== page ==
I was recently interviewed by Fortune.com—I often contribute to the media. They were looking into the success of Korean car brands Kia Motors and Hyundai Motor in the wake of the latest J.D. Power’s Initial Quality Survey (IQS). To the surprise of many, Kia ranked #2 just below premium brand Porsche and Hyundai ranked 5th, both well above longtime and formerly top ranking Japanese brands.
With much of my work over the past decade supporting Korean global business, especially Hyundai and Kia, and more so, the Korean carmaker has long been a topic of my research, study, writings and media commentary…. My answer on why the Korean brands have achieved such success is simple. Quality has been an almost singular career message by the carmaker’s chairman, Chung Mong Koo.
To share some insights…. I quote from my book Hyundai Way: Hyundai Speed.
By 1999, Chung Mong Koo had assumed control of HMC in addition to his leadership role at Hyundai Precision [today known as Hyundai MOBIS]. Adding to his responsibilities, HMC had also acquired Kia Motors—an early casualty of the Asian financial crisis that ripped across the Korean economy. Having experience in the Hyundai Motor’s after-sale service early in his career, Chung Mong Koo was not without insights into the car division.
Since its founding in the mid 1970s, HMC had focused solely on growth. Indicative of Korea industry at that time, this focus was to produce as many cars as possible—as fast as possible. In turn, product quality and customer satisfaction suffered. From his experience working with consumers at Hyundai Motor’s After Sales division, Chung Mong Koo knew the damage shoddy products could bring to the Hyundai reputation, not to mention the high cost of warranty repairs.
When Chung Mong Koo began sharing his intention to turn Hyundai Motor Company into a top-five automaker, few outside the company took him seriously.
Hyundai, like many family-controlled Korean companies, was hierarchical and at times slow to change if there was a perceived risk. More significant, managers rarely cooperated with one another and division chiefs ran their operations as personal fiefdoms. It was a company of silos. "When a problem occurred, each division would blame other divisions," says Lee, Hyun Soon, former Hyundai-Kia Motors Vice Chairman and Chief Technology Officer.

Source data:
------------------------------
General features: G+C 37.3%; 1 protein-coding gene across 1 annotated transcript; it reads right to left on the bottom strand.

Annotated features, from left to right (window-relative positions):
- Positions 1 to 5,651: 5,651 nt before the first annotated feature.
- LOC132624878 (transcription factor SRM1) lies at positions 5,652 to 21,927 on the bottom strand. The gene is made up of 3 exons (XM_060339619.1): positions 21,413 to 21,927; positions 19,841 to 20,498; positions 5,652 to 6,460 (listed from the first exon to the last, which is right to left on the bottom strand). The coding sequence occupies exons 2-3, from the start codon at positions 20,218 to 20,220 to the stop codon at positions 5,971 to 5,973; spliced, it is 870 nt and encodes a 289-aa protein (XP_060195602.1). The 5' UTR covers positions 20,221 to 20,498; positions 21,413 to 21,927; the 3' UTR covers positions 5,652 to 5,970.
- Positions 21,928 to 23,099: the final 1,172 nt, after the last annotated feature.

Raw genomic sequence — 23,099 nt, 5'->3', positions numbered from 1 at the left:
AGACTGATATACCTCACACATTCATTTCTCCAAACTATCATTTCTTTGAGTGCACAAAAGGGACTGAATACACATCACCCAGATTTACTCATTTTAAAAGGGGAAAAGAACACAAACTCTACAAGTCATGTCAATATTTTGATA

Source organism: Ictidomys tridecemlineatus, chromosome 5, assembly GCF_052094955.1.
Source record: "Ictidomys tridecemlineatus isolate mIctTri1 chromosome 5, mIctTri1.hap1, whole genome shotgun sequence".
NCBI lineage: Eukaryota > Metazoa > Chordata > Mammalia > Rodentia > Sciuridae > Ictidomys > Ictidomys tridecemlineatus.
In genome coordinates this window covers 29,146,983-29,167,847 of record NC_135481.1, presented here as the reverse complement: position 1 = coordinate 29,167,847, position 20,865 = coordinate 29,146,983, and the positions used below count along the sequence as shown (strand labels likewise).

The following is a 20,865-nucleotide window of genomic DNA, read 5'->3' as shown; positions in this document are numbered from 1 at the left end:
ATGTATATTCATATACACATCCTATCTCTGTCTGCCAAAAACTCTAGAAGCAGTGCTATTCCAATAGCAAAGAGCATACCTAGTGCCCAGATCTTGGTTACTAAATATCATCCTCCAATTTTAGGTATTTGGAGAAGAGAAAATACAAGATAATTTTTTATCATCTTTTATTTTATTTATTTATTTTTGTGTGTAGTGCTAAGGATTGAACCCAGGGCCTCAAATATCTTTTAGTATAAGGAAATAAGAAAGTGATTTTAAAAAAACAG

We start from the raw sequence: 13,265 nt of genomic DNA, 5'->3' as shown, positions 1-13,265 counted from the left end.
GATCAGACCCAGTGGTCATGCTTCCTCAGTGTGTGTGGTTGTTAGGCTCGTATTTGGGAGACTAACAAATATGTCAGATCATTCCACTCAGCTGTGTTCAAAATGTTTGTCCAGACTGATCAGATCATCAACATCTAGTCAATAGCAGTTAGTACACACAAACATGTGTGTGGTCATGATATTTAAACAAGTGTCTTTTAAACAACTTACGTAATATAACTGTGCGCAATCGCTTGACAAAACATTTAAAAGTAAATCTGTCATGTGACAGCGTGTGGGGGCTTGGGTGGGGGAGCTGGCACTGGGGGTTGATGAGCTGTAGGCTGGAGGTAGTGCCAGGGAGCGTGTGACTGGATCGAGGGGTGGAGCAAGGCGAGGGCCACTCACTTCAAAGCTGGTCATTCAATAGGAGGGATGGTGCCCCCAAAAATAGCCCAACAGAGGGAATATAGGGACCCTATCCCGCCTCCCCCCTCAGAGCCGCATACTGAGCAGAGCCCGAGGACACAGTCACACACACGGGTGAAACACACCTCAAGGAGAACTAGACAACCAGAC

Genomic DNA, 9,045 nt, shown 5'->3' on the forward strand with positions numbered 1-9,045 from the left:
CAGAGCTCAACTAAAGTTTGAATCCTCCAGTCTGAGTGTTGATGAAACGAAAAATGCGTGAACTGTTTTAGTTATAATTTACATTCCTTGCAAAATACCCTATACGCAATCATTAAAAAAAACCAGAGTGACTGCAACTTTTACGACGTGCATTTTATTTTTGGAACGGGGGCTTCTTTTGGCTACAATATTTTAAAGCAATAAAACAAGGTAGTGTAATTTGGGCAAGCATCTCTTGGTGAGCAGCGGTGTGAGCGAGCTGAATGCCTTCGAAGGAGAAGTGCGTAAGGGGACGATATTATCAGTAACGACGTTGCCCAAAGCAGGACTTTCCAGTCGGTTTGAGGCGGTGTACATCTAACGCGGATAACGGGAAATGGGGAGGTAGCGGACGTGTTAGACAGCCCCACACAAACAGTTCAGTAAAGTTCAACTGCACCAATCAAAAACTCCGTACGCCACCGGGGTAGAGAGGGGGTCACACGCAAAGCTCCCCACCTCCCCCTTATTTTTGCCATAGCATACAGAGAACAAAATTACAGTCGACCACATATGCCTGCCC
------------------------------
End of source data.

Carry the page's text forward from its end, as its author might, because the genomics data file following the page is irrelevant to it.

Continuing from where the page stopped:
Chung Mong Koo's first step was to replace the former top management with engineers and those with whom he had worked closely at Hyundai Precision. He formulated a strategy to challenge Toyota for quality. Extensive work with a number of top global consulting firms (e.g. J.D. Powers) and benchmarking of the world's best automotive companies followed. He also sent teams to America to study weather, road conditions and driver habits. Quality control staff increased tenfold to 1,000 and they reported directly to him.
Employees were encouraged to offer suggestions and were rewarded. For example, one worker reported the Sonata and XG350 Grandeur sedans had differently designed spare tire covers. Sharing a common cover saved Hyundai about $100,000.00 per year.
Chung Mong Koo quickly earned a reputation for an obsession with quality. For example, several years ago a new Sonata launch in Korea was delayed for two months with 50 issues that senior management wanted addressed. Employees in the Asan factory worked feverishly to correct these items.
One was a tiny error in the size of the gap between two pieces of sheet metal near the headlight. The problem was not visible to the human eye and was narrower than 0.1 millimeter. However, numerous managers and employees worked on the problem for 25 days before it was solved.
This obsession with quality continues today with the Chairman relentlessly reinforcing the quality mandate to management and teams globally as they strive for zero defects.
All said, for my work I drill deep. I look for and then share with clients the reasons behind Korea facing business, while over time mentoring, coaching and steering teams and C-level leadership to solutions.
If these unique resources can benefit you and your company, I have blocked out some times I’m available to discuss options. Just go to http://www.meetme.so/southerton
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